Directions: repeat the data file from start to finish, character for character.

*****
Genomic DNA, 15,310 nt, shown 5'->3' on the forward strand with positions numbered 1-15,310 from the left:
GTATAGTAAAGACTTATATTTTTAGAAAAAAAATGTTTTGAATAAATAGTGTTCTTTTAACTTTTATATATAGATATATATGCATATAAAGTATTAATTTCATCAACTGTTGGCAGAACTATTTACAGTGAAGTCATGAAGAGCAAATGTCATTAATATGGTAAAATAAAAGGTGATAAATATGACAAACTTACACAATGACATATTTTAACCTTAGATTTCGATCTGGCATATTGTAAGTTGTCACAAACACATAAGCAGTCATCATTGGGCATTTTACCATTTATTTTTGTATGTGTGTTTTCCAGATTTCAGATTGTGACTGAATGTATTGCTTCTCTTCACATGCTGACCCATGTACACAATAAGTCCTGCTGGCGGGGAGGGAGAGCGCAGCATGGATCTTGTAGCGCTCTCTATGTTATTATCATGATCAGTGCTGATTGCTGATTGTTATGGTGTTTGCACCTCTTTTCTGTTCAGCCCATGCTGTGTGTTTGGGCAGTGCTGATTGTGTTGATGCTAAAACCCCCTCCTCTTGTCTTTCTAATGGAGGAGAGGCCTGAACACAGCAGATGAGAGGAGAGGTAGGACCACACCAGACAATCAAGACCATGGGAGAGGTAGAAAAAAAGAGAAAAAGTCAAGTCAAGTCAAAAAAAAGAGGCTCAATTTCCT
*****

Genomic DNA, 15,310 nt, shown 5'->3' on the forward strand with positions numbered 1-15,310 from the left:
GTATAGTAAAGACTTATATTTTTAGAAAAAAAATGTTTTGAATAAATAGTGTTCTTTTAACTTTTATATATAGATATATATGCATATAAAGTATTAATTTCATCAACTGTTGGCAGAACTATTTACAGTGAAGTCATGAAGAGCAAATGTCATTAATATGGTAAAATAAAAGGTGATAAATATGACAAACTTACACAATGACATATTTTAACCTTAGATTTCGATCTGGCATATTGTAAGTTGTCACAAACACATAAGCAGTCATCATTGGGCATTTTACCATTTATTTTTGTATGTGTGTTTTCCAGATTTCAGATTGTGACTGAATGTATTGCTTCTCTTCACATGCTGACCCATGTACACAATAAGTCCTGCTGGCGGGGAGGGAGAGCGCAGCATGGATCTTGTAGCGCTCTCTATGTTATTATCATGATCAGTGCTGATTGCTGATTGTTATGGTGTTTGCACCTCTTTTCTGTTCAGCCCATGCTGTGTGTTTGGGCAGTGCTGATTGTGTTGATGCTAAAACCCCCTCCTCTTGTCTTTCTAATGGAGGAGAGGCCTGAACACAGCAGATGAGAGGAGAGGTAGGACCACACCAGACAATCAAGACCATGGGAGAGGTAGAAAAAAAGAGAAAAAGTCAAGTCAAGTCAAAAAAAAGAGGCTCAATTTCCT